Picking - Noobs' favourite choices

Now this is kind of a tricky chapter because it's highly connected to the current meta: which heroes do Low MMR players pick?
Although of course there are changes every year, there are some heroes that you're gonna see in 80% of your games.
You should also consider the fact that heroes whose role has changed (such as Void from hard carry to offlaner) will probably still be played as if we were still on Dota 2 v6.00.

What truly matters is that you keep in mind these heroes, since you can basically anticipate the enemy team, who's probably gonna pick whatever they want even if they've already been countered (for example, expect people to pick Slark even if the enemy team has Bloodseeker and Ancient Apparition).
So here's a quick top 10 most common heroes in the Trench and guess what? They're almost all carries.
I'll also indicate which role they're usually picked for and what items are typically built on them by trench players.


Number 1: Phantom Assassin
Common Role: Midlaner
Typical core items: Desolator, Skull Basher, Vladmir's Offering

Phantom Assassin is the most played hard carry in Dota and the most played hero after Pudge and Invoker; PA is the noobs' favourite choice for the safelane because "DEM CRITS".
With the recent shift in the meta though, she's now mainly played in the midlane, regardless which hero she's gonna face ("Pa you can't win the midlane against Puck" "STFU noob I'm pro").

Number 2: Legion Commander
Common Role: Jungler
Typical core items: Blink Dagger, Shadow Blade, Blade Mail

Tresdin is usually picked first or last and almost always for the jungle. In the Trench, LC's players usually have this mindset: early game duel with the party, from midgame to late game duel solo 1v1 because "I have so much freaking damage".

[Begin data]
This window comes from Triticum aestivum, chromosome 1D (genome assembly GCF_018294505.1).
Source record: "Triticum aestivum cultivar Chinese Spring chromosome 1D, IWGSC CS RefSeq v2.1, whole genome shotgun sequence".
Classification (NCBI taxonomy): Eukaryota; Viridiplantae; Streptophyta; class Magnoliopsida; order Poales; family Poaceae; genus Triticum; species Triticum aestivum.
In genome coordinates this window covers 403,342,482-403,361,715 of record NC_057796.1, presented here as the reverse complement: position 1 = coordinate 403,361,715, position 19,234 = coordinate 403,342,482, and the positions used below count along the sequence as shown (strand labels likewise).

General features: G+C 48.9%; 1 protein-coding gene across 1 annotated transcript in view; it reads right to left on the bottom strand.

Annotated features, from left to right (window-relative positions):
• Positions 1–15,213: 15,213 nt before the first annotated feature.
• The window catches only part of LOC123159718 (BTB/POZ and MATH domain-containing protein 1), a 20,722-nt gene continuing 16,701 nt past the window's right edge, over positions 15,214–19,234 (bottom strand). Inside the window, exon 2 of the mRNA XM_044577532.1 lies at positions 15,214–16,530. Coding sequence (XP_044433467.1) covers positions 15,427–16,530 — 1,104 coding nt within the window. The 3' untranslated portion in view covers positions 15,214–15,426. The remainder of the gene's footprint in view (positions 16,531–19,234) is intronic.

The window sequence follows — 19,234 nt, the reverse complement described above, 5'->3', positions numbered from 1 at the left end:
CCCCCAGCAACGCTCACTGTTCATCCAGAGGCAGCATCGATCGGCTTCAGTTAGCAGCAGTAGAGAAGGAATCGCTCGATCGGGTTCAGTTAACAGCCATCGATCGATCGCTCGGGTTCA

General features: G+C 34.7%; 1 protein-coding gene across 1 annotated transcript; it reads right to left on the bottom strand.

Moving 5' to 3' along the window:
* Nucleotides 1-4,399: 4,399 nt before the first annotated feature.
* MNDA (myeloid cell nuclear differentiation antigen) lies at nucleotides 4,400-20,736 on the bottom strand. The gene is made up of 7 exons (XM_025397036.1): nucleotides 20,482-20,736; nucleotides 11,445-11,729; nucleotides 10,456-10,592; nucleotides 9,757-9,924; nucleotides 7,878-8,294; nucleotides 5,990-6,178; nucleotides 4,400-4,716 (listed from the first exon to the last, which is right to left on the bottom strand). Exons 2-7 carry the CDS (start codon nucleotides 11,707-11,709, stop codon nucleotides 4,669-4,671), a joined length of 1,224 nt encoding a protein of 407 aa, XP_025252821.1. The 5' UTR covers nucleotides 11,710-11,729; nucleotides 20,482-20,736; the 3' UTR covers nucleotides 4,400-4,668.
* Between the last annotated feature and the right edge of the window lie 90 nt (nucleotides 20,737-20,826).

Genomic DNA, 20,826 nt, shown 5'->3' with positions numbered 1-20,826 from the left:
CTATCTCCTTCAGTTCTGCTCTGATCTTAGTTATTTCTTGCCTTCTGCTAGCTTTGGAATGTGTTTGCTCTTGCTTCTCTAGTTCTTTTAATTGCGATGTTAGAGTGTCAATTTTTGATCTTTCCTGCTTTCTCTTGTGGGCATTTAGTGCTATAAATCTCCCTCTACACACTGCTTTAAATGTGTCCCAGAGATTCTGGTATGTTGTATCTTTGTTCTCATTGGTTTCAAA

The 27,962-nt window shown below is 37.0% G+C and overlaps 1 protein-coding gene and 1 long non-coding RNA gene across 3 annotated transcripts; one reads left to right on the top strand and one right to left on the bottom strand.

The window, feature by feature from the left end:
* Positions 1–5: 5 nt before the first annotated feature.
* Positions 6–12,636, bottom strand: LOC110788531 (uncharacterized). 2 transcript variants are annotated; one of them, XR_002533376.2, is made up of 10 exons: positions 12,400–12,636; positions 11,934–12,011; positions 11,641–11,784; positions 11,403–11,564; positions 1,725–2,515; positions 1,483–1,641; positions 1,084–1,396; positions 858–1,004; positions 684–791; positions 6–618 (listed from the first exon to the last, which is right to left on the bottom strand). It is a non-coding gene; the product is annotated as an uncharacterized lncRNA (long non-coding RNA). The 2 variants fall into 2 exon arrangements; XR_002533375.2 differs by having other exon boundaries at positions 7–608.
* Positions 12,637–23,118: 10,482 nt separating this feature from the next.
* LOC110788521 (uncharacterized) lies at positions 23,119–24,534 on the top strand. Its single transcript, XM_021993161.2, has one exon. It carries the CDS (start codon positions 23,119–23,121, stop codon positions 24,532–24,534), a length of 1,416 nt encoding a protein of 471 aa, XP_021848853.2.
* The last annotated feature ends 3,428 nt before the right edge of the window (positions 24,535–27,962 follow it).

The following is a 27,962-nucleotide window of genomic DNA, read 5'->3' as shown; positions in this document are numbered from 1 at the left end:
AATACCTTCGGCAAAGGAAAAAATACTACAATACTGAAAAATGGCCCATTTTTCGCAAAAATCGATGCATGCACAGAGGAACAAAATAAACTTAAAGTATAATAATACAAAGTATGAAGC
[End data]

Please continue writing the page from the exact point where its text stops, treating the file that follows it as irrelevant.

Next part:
If LC is in your team, you better chase that guy from minute 20 since 90% of the times he's gonna duel every living thing including creeps.

Number 3: Axe
Common Role: Jungler, Offlaner
Typical core items: Blink Dagger, Blade Mail, Heart of Tarrasque

In the Trench, Axe players are either terrible feeders or they're constantly gonna use Culling Blade, no matter how much their hard carries beg for a last hit. Axe is basically played as a carry (it even hurts me saying it) and you can't possibly expect low mmr players to try getting team oriented items like Shiva's Guard. No matter what happens, they will always try to get a Heart of Tarrasque ASAP.

Number 4: Pudge
Common Role: Midlaner, Roamer
Typical core items: Aether Lens, Blink Dagger, Aghanim's Scepter

This hero is the reason why I partially hate pro players: since the famous Dendi game in the International, every Dota player started using Pudge on a daily basis... without, you know, having Dendi's skills. He's THE most played hero in the whole game and it takes just a little to completely fail using him. Recently he's become one hell of a roamer and you'll notice that players who uses him in that role are pretty good while those who play him mid end up feeding since minute 5. I don't know if there's a link between these 2 factors, but that's the truth.